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Steve Guggenheimer
Steve Guggenheimer, Microsoft’s corporate vice president for AI business, talks about the company’s approach at the AI NextCon conference in Bellevue, Wash. (GeekWire Photo / Alan Boyle)

BELLEVUE, Wash. — Don’t expect Microsoft’s consumer software to hype its artificial-intelligence features. For the most part, the AI smarts are under the hood.

“If you do a good job infusing AI into your products, your customers don’t know you’ve done that. The products just work better,” Steve Guggenheimer, Microsoft’s corporate vice president for AI business, told attendees at the AI NextCon conference here today. “You don’t actually go do a bunch of advertising and say, ‘Office, Now With AI!’ That’s not how it works.”

But rest assured, it’s there.

As an example, Guggenheimer pulled up a PowerPoint slide presentation with quotes from Microsoft co-founder Bill Gates and computer pioneer Andy Kay.

Click through one menu, and Guggenheimer’s narration pops up as real-time subtitles on the screen. Click another menu, and those subtitles are translated into Japanese text. And with just a few more clicks, Gates’ and Kay’s quotes can be turned into Japanese, or Spanish, or any of 60 other languages.

Those PowerPoint tricks take advantage of the latest in speech recognition and machine learning. “Most people wouldn’t think it’s AI, but it’s pretty cool,” Guggenheimer said.

It’s definitely prime time for artificial intelligence — which takes in skill sets ranging from computer vision and natural language processing to machine learning and neural networks.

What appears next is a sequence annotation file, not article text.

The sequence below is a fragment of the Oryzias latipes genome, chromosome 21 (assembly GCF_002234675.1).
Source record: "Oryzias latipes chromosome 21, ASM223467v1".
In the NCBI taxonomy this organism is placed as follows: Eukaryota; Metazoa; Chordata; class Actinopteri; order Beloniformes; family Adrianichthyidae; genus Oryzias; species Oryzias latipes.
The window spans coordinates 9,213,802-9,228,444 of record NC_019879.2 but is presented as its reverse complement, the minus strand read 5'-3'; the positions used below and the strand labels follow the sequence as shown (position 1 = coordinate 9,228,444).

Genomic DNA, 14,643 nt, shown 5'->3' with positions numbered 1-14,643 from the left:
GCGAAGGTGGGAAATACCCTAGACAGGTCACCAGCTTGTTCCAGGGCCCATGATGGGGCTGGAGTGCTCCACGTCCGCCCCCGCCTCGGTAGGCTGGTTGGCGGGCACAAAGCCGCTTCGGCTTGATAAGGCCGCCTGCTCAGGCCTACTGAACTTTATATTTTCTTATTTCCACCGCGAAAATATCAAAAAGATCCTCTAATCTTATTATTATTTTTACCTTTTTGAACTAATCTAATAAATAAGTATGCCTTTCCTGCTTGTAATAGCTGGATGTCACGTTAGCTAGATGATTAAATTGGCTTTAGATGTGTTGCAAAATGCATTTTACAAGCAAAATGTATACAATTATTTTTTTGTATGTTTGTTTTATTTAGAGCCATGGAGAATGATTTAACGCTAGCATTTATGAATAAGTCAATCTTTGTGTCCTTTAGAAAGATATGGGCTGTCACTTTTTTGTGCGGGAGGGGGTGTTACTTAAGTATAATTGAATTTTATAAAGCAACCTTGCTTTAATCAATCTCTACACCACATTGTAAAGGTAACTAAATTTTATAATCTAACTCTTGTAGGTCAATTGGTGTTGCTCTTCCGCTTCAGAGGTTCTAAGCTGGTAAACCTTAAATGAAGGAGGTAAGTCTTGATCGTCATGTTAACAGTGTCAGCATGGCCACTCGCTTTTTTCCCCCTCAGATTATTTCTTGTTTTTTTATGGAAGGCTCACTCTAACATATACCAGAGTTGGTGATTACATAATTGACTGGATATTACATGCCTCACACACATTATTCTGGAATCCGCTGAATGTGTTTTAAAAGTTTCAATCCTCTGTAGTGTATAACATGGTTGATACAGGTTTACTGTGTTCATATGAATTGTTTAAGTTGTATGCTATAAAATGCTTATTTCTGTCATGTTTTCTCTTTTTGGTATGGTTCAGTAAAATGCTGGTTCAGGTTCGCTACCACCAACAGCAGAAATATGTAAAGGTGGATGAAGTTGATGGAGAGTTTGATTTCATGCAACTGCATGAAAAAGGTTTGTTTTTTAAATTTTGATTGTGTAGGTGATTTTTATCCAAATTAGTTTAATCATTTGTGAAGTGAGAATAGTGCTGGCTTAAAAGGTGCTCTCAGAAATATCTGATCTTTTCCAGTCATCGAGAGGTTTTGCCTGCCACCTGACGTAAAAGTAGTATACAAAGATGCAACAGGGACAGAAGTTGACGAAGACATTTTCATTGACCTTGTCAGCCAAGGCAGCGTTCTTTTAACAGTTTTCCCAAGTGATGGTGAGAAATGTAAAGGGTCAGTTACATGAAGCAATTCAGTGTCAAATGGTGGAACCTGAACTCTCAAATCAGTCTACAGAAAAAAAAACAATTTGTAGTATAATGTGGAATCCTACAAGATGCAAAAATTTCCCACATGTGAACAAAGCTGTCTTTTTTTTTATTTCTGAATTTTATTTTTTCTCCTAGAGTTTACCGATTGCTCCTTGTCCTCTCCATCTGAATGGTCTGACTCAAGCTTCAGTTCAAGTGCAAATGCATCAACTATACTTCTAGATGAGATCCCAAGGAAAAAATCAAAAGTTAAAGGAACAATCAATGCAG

“Everybody wants to talk about AI, and it’s not just the tech companies,” said Guggenheimer, who just returned from the CES electronics show in Las Vegas. “There’s consumer companies, sports companies media companies … so it’s the hot topic.”

AI is benefiting from the rapid rise of cloud computing, big-data analysis and sophisticated software tools, with the result that AI programs are starting to outperform the average human in such categories as speech recognition and reading comprehension. Guggenheimer said Microsoft is taking a closer look at AI-generated art and music as well.

But most folks will probably encounter into AI in the workaday world rather than in symphony halls or art galleries. Guggenheimer pointed to a wide range of business-related applications being developed at Microsoft:

  • Microsoft worked with Jabil, a Florida-based chip engineering firm, on a software platform that could review thousands of pass-fail records for circuit boards and develop criteria for automated quality assurance.
  • A variety of chatbots can guide users through the process of repairing a refrigerator’s water dispenser, or checking on their employee benefits, or handling their banking needs. (Guggenheimer also touched on Tay, a millennial chatbot that went famously wrong but ended up serving as a learning experience for Microsoft.)
  • Workplace AI agents can do predictive maintenance, sending alerts about hardware that’s likely to fail and even identifying which workers are best-placed to make repairs. (Just make sure HAL 9000 isn’t in charge.) People-detection software can even alert workers when there’s a forklift coming around the corner.
  • AI assistants can help lawyers by making sure all the clauses are correct in a complicated contract, or review medical records for physicians to ensure that nothing is missed.

All this may make it sound as if AI is merely about cold-eyed competence, but Guggenheimer pointed to some applications that warm the heart — for example, an AI-assisted watch bracelet that compensates for the hand tremors associated with Parkinson’s Disease, or an app that lets blind people know what’s going on around them by whispering in their ears.

Guggenheimer said Microsoft matches its AI applications to a code of ethics that puts humans first.  “The truth is, society will help guide the direction we go in,” he said. “The opportunities are incredible.”

That perspective on AI runs counter to the usual stereotype of a Terminator-style robot uprising — which suggests there might be hope for humanity after all.

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